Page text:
Sep 252009
 

I’ve found that many players love rich histories within campaigns.  My current campaign is a world building one and over the six or so months since it’s started I’ve been trying to find good ways to solve the age old problem of subtly showing a depth of history in the campaign without bashing people over the head with it.  On the other hand many campaigns I’ve played in, and sometimes even ones I’ve GMed, have the problem that there is an detailed history but the players never actually get a good feeling for it.  For all intents and purposes they are just playing in a generic fantasy world with the occasional explanation from the GM about some historical fact.  So what are some easy ways I’ve found to keep players within the campaign setting without boring them with long history lessons?

I try to keep the party in the setting by having detailed explanations written up for why, historically, various cultures act the way they do.  It’s important to make sure cultures are never cliched.  It’s easy to pretend all Dwarves are gruff miners, but the truth is that though in that culture that could be the norm, in the real world there would be at least a few that play against type.  I try to figure out why they act the way they do, why politics in that region work the way they do, and why some of their members might rebel against the norms.

I also try to make everything the party does have some history behind it.  They recently were attacked by Orcs while escorting a cities taxes to the countries capital.  The Orcs were inhabiting an old Dwarven bunker in a hill that was built as a safe house during a major barbarian invasion 400 years prior.  This didn’t take long to describe to my players, but when you say that the party is surrounded by old mining relics and destroyed family heirlooms it gives a very good visual and reinforces a sense of a place in time.

Another thing I do is use artifacts and art objects instead of more traditional monetary rewards.  For instance, in that Dwarven bunker the party found a pick axe with the family name engraved on it along with what a short phrase about what their god wanted them to be.  I wrote up a little card with the history and worth of the axe on it and then I handed it to the characters and let them read it at their leisure.  The history goes into a bit of what culturally caused the creation of the artifact and reinforces the world they are in.  Sometimes they’ve even decided not to sell the artifacts, instead keeping them as decorations or donating them to an NPC they know who would appreciate it a lot.  I try to have 1-3 artifacts per session and try to vary up the types quite a bit.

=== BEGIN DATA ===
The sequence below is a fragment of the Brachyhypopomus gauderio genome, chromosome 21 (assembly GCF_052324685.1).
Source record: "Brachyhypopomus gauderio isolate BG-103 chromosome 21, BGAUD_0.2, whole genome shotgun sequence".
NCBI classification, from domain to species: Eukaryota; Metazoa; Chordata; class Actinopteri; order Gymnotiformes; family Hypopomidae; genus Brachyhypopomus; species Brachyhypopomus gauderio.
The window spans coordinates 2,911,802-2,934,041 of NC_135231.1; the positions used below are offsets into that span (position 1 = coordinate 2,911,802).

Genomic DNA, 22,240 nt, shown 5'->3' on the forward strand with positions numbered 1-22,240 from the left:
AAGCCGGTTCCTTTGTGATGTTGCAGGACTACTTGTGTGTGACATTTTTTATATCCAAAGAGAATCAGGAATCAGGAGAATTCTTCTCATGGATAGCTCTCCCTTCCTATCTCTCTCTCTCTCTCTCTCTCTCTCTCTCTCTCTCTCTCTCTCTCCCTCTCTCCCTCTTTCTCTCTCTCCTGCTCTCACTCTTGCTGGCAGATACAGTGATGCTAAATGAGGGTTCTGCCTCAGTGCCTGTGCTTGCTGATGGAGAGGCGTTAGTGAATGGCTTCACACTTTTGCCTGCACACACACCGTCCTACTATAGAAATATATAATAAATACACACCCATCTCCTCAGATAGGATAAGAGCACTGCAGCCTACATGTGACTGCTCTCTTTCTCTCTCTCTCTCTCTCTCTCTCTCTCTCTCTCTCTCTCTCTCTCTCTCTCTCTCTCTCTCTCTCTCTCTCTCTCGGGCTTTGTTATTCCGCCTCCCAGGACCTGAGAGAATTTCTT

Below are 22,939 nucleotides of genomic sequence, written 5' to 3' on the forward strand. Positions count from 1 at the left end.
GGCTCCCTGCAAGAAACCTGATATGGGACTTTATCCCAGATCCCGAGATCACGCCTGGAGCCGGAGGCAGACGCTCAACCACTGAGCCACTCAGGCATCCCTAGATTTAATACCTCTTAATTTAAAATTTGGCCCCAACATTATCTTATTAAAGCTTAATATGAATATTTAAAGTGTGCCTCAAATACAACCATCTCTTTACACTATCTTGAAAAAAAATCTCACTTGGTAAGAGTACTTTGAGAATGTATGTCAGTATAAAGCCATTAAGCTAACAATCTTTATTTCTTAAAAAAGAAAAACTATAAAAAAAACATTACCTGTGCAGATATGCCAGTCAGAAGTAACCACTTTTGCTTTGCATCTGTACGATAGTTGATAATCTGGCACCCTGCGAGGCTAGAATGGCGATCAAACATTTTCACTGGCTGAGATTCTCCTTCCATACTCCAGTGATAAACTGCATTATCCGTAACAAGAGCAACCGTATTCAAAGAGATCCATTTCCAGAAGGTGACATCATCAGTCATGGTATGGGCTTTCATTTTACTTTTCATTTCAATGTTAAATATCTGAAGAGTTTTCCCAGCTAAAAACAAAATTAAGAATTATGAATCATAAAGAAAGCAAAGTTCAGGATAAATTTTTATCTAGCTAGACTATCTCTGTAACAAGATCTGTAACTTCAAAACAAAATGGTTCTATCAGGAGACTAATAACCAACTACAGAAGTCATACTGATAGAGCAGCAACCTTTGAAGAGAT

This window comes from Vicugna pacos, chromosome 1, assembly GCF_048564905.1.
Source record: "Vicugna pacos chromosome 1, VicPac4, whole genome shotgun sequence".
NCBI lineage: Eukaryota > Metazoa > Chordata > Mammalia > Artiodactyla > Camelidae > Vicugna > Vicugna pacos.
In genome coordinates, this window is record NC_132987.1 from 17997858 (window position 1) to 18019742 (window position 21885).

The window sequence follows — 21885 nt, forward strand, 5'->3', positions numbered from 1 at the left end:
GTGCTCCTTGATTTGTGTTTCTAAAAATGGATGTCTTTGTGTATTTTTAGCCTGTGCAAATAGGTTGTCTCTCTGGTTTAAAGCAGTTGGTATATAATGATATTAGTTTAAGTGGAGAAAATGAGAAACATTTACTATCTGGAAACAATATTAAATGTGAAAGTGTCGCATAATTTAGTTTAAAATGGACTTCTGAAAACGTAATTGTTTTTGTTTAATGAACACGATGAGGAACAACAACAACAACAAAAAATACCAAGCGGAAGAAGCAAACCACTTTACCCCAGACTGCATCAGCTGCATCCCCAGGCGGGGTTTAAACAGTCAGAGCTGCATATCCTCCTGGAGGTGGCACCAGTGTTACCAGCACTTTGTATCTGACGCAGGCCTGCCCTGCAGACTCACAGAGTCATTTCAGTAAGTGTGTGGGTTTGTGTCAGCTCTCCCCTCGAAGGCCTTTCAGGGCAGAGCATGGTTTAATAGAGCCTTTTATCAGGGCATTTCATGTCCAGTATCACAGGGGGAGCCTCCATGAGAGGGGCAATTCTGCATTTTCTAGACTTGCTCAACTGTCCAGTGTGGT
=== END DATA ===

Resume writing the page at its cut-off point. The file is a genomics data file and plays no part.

Having every place the party goes and every character the party meets be set clearly in the lore of the area and having many artifacts with clear historical contexts has helped my party get to the point where they don’t usually need to ask what the historical significance of something is, they are familiar enough with the lore that they already know.  The fact that these things make it so you never have to spend more than a minute at a time talking about the history keeps the gameplay moving and keeps the party member’s interest that much more.

[Tags]Role Playing Games, Dungeons and Dragons, World Building[/tags]

About Ben Williams

I'm a table top RPG, video game and art house film geek. I love world building, remember when Quest for Glory was about the most awesome game I'd ever seen, and believe existential film can save my soul. I practically live at the local gaming stores and spend way too much time playing D&D and Star Wars pen and paper games. I make short indie films in my spare time and have a special place in my heart for underground animation.

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